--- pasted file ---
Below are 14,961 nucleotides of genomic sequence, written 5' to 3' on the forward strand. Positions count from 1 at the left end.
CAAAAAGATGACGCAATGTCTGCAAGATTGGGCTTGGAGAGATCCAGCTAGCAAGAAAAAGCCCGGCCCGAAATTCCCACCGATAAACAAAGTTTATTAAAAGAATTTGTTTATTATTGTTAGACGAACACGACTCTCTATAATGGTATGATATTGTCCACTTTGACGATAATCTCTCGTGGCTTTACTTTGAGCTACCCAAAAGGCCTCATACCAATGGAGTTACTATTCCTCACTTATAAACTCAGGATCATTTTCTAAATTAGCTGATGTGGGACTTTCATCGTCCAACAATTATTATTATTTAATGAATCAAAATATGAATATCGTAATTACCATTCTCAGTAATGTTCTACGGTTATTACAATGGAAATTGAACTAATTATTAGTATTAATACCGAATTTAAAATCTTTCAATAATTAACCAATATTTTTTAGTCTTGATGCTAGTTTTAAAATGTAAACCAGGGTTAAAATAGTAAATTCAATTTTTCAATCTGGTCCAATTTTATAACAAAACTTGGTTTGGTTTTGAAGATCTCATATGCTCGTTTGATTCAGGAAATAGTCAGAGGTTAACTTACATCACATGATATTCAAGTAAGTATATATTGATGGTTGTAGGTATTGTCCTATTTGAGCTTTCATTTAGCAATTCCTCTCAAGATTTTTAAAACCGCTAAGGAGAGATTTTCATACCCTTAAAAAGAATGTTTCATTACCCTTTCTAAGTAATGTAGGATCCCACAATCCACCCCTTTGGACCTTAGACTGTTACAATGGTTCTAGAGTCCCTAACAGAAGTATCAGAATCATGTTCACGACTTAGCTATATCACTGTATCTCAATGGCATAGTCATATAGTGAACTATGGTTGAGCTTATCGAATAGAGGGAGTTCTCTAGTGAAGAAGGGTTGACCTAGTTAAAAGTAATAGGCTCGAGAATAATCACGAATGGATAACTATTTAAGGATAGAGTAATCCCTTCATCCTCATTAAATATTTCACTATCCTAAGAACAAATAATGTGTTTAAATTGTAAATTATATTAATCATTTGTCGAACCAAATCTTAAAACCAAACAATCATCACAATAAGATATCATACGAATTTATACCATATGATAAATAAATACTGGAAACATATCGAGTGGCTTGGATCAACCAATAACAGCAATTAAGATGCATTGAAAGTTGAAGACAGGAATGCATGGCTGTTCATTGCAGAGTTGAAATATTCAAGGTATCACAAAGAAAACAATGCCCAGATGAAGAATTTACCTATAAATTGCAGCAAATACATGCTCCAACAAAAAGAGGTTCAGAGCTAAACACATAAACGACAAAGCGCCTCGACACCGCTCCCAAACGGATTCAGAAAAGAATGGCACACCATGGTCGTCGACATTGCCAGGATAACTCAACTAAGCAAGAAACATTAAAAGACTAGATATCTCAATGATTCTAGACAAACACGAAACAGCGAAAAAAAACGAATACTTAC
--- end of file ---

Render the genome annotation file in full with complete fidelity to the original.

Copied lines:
Below are 14,961 nucleotides of genomic sequence, written 5' to 3' on the forward strand. Positions count from 1 at the left end.
CAAAAAGATGACGCAATGTCTGCAAGATTGGGCTTGGAGAGATCCAGCTAGCAAGAAAAAGCCCGGCCCGAAATTCCCACCGATAAACAAAGTTTATTAAAAGAATTTGTTTATTATTGTTAGACGAACACGACTCTCTATAATGGTATGATATTGTCCACTTTGACGATAATCTCTCGTGGCTTTACTTTGAGCTACCCAAAAGGCCTCATACCAATGGAGTTACTATTCCTCACTTATAAACTCAGGATCATTTTCTAAATTAGCTGATGTGGGACTTTCATCGTCCAACAATTATTATTATTTAATGAATCAAAATATGAATATCGTAATTACCATTCTCAGTAATGTTCTACGGTTATTACAATGGAAATTGAACTAATTATTAGTATTAATACCGAATTTAAAATCTTTCAATAATTAACCAATATTTTTTAGTCTTGATGCTAGTTTTAAAATGTAAACCAGGGTTAAAATAGTAAATTCAATTTTTCAATCTGGTCCAATTTTATAACAAAACTTGGTTTGGTTTTGAAGATCTCATATGCTCGTTTGATTCAGGAAATAGTCAGAGGTTAACTTACATCACATGATATTCAAGTAAGTATATATTGATGGTTGTAGGTATTGTCCTATTTGAGCTTTCATTTAGCAATTCCTCTCAAGATTTTTAAAACCGCTAAGGAGAGATTTTCATACCCTTAAAAAGAATGTTTCATTACCCTTTCTAAGTAATGTAGGATCCCACAATCCACCCCTTTGGACCTTAGACTGTTACAATGGTTCTAGAGTCCCTAACAGAAGTATCAGAATCATGTTCACGACTTAGCTATATCACTGTATCTCAATGGCATAGTCATATAGTGAACTATGGTTGAGCTTATCGAATAGAGGGAGTTCTCTAGTGAAGAAGGGTTGACCTAGTTAAAAGTAATAGGCTCGAGAATAATCACGAATGGATAACTATTTAAGGATAGAGTAATCCCTTCATCCTCATTAAATATTTCACTATCCTAAGAACAAATAATGTGTTTAAATTGTAAATTATATTAATCATTTGTCGAACCAAATCTTAAAACCAAACAATCATCACAATAAGATATCATACGAATTTATACCATATGATAAATAAATACTGGAAACATATCGAGTGGCTTGGATCAACCAATAACAGCAATTAAGATGCATTGAAAGTTGAAGACAGGAATGCATGGCTGTTCATTGCAGAGTTGAAATATTCAAGGTATCACAAAGAAAACAATGCCCAGATGAAGAATTTACCTATAAATTGCAGCAAATACATGCTCCAACAAAAAGAGGTTCAGAGCTAAACACATAAACGACAAAGCGCCTCGACACCGCTCCCAAACGGATTCAGAAAAGAATGGCACACCATGGTCGTCGACATTGCCAGGATAACTCAACTAAGCAAGAAACATTAAAAGACTAGATATCTCAATGATTCTAGACAAACACGAAACAGCGAAAAAAAACGAATACTTAC